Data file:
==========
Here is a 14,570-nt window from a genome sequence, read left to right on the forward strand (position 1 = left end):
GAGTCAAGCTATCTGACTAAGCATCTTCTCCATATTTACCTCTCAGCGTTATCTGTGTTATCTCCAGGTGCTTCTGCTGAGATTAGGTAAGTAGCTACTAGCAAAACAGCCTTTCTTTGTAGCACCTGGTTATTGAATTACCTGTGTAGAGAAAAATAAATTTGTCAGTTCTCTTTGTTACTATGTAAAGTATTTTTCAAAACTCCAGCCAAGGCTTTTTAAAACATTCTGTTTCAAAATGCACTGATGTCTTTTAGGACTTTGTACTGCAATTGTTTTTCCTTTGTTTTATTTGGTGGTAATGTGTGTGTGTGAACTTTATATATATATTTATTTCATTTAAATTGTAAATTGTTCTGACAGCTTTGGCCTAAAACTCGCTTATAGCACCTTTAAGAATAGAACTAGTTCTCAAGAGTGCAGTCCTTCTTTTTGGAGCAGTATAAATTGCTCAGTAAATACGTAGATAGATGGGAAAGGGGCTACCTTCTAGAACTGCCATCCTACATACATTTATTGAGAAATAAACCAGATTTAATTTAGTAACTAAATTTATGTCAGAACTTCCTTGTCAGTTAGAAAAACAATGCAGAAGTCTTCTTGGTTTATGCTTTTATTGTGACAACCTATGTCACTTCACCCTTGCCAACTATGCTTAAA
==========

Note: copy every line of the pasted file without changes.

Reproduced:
Here is a 14,570-nt window from a genome sequence, read left to right on the forward strand (position 1 = left end):
GAGTCAAGCTATCTGACTAAGCATCTTCTCCATATTTACCTCTCAGCGTTATCTGTGTTATCTCCAGGTGCTTCTGCTGAGATTAGGTAAGTAGCTACTAGCAAAACAGCCTTTCTTTGTAGCACCTGGTTATTGAATTACCTGTGTAGAGAAAAATAAATTTGTCAGTTCTCTTTGTTACTATGTAAAGTATTTTTCAAAACTCCAGCCAAGGCTTTTTAAAACATTCTGTTTCAAAATGCACTGATGTCTTTTAGGACTTTGTACTGCAATTGTTTTTCCTTTGTTTTATTTGGTGGTAATGTGTGTGTGTGAACTTTATATATATATTTATTTCATTTAAATTGTAAATTGTTCTGACAGCTTTGGCCTAAAACTCGCTTATAGCACCTTTAAGAATAGAACTAGTTCTCAAGAGTGCAGTCCTTCTTTTTGGAGCAGTATAAATTGCTCAGTAAATACGTAGATAGATGGGAAAGGGGCTACCTTCTAGAACTGCCATCCTACATACATTTATTGAGAAATAAACCAGATTTAATTTAGTAACTAAATTTATGTCAGAACTTCCTTGTCAGTTAGAAAAACAATGCAGAAGTCTTCTTGGTTTATGCTTTTATTGTGACAACCTATGTCACTTCACCCTTGCCAACTATGCTTAAA